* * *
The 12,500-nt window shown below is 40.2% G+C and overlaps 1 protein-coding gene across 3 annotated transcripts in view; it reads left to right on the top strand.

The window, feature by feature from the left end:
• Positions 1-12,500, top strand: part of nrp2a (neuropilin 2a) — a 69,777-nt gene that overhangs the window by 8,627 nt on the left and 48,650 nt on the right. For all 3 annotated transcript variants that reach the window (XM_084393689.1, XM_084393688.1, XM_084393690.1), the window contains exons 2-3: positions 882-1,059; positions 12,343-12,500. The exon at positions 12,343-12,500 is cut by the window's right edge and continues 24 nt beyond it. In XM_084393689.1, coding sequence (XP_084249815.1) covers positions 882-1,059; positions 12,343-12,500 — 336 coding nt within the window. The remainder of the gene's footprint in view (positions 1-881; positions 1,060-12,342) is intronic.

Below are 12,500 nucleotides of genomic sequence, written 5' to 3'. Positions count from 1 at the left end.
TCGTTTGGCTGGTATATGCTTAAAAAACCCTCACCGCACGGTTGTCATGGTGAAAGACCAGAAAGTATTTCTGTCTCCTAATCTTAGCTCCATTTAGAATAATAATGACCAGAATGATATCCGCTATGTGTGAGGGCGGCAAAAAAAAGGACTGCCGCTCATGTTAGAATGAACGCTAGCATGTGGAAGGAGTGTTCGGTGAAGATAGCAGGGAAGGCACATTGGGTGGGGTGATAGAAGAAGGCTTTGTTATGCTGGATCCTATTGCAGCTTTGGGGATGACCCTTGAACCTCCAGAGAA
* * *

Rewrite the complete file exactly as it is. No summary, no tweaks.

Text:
The 12,500-nt window shown below is 40.2% G+C and overlaps 1 protein-coding gene across 3 annotated transcripts in view; it reads left to right on the top strand.

The window, feature by feature from the left end:
• Positions 1-12,500, top strand: part of nrp2a (neuropilin 2a) — a 69,777-nt gene that overhangs the window by 8,627 nt on the left and 48,650 nt on the right. For all 3 annotated transcript variants that reach the window (XM_084393689.1, XM_084393688.1, XM_084393690.1), the window contains exons 2-3: positions 882-1,059; positions 12,343-12,500. The exon at positions 12,343-12,500 is cut by the window's right edge and continues 24 nt beyond it. In XM_084393689.1, coding sequence (XP_084249815.1) covers positions 882-1,059; positions 12,343-12,500 — 336 coding nt within the window. The remainder of the gene's footprint in view (positions 1-881; positions 1,060-12,342) is intronic.

Below are 12,500 nucleotides of genomic sequence, written 5' to 3'. Positions count from 1 at the left end.
TCGTTTGGCTGGTATATGCTTAAAAAACCCTCACCGCACGGTTGTCATGGTGAAAGACCAGAAAGTATTTCTGTCTCCTAATCTTAGCTCCATTTAGAATAATAATGACCAGAATGATATCCGCTATGTGTGAGGGCGGCAAAAAAAAGGACTGCCGCTCATGTTAGAATGAACGCTAGCATGTGGAAGGAGTGTTCGGTGAAGATAGCAGGGAAGGCACATTGGGTGGGGTGATAGAAGAAGGCTTTGTTATGCTGGATCCTATTGCAGCTTTGGGGATGACCCTTGAACCTCCAGAGAA